Some clients make the very reasonable point that they won’t be able to send you as much work at the new rate. This is actually no bad thing. It means your workload is going to be reduced, but you should still get the better-paid work from that particular client. If you like, you’re becoming that client’s top translator; the one they go to when the budget allows. But if you’re worried about losing too much volume and you have a good relationship with the client, you could always suggest that you might be open to negotiating price for certain specific jobs. That leaves you the option to take a bit of work at your old rate if things are a bit slow, as they can be, for the first few weeks after a rates rise. Don’t make a habit of it, though. To make sure your new rates stick, you need to make it very clear that any discounts of this kind are a one-off arrangement for a specific job.
You do need to be prepared to lose some clients when you put your rates up. They will either make it very clear to you that your business relationship is over or, more likely, simply stop sending you work. This is quite normal. If you think about it, you are losing clients all the time, for all sorts of reasons, and replacing them with new ones. There is no reason why you shouldn’t be able to do exactly the same for clients who stop working with you over price. Having said that, every time I increase my rates I’m always surprised by how many clients stick with me, very often without a murmur.
I think it’s always easier to increase rates if you know what you’re trying to achieve in the long term. In my case, apart from the need to protect my income against inflation, I want to move upmarket because I sincerely believe this is the best way for human translators to survive. However, my family responsibilities mean I have to carry on earning a living while I get there so I can’t suddenly drop all my clients while I go looking for new ones as I might if I were young and single. Instead, I see gradual increases as the way forward, while looking for new clients at higher rates. You will have your own motivations, of course, but it’s worth bearing them in mind to help maintain your resolve if you feel any hesitation or awkwardness – as a lot of us do – when it comes to notifying customers of your new prices.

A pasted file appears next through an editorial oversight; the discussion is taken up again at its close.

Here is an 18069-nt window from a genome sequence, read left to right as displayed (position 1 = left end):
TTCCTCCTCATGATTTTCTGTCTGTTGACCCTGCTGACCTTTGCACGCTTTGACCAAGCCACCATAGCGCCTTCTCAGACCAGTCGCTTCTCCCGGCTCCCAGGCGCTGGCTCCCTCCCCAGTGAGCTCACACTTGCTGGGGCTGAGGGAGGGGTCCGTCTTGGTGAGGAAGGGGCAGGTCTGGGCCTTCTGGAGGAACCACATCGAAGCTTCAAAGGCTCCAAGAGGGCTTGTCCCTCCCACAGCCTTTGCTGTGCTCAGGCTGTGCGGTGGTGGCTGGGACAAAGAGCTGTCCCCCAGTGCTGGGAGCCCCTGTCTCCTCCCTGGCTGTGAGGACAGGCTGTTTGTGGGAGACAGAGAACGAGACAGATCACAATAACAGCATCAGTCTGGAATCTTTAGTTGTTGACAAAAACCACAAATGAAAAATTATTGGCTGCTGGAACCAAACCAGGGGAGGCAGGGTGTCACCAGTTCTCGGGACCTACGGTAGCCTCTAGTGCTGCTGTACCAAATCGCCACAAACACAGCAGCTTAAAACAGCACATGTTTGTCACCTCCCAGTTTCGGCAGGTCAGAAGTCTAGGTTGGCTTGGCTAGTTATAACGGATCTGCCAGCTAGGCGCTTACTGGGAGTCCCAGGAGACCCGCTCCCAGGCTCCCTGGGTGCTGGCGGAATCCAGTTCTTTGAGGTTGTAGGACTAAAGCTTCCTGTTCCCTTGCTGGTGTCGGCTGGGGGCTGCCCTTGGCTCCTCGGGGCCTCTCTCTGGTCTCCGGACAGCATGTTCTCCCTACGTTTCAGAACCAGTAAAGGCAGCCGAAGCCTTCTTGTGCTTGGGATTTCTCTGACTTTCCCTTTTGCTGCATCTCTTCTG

Ultimately, whether you want to increase your rates is up to you. There are times when it feels right to do it and times when it doesn’t; times to be bold and times to be cautious and you are the best judge of that for your own business. But please don’t let anyone ever tell you it can’t be done.
All good advice, Simon.
I’d add, in terms of timing, that it may be a good idea to get rate rises in before the client has set their budget for the forthcoming period. So that might mean letting them know maybe a couple of months before year end (or whatever planning cycle they use) rather than leaving it until, say, Christmas.
And you get a feeling for which clients might have more room to accommodate rises than others. If a client confirms your quotes quickly or with surprised delight, that’s probably a sign you could have charged more – and that you could put them at the top of the list for the next round of rises.
I’ve often used rate rises as a tool to manage my workload, although occasionally you can end up with the nice problem of a client accepting a hefty rise when you thought they’d cut and run.
Thanks, Oliver. Your point about annual budget processes is a good one. I must admit, I never get myself organised in terms of thinking about rates far enough in advance to do it, but I can see it would probably be a good idea.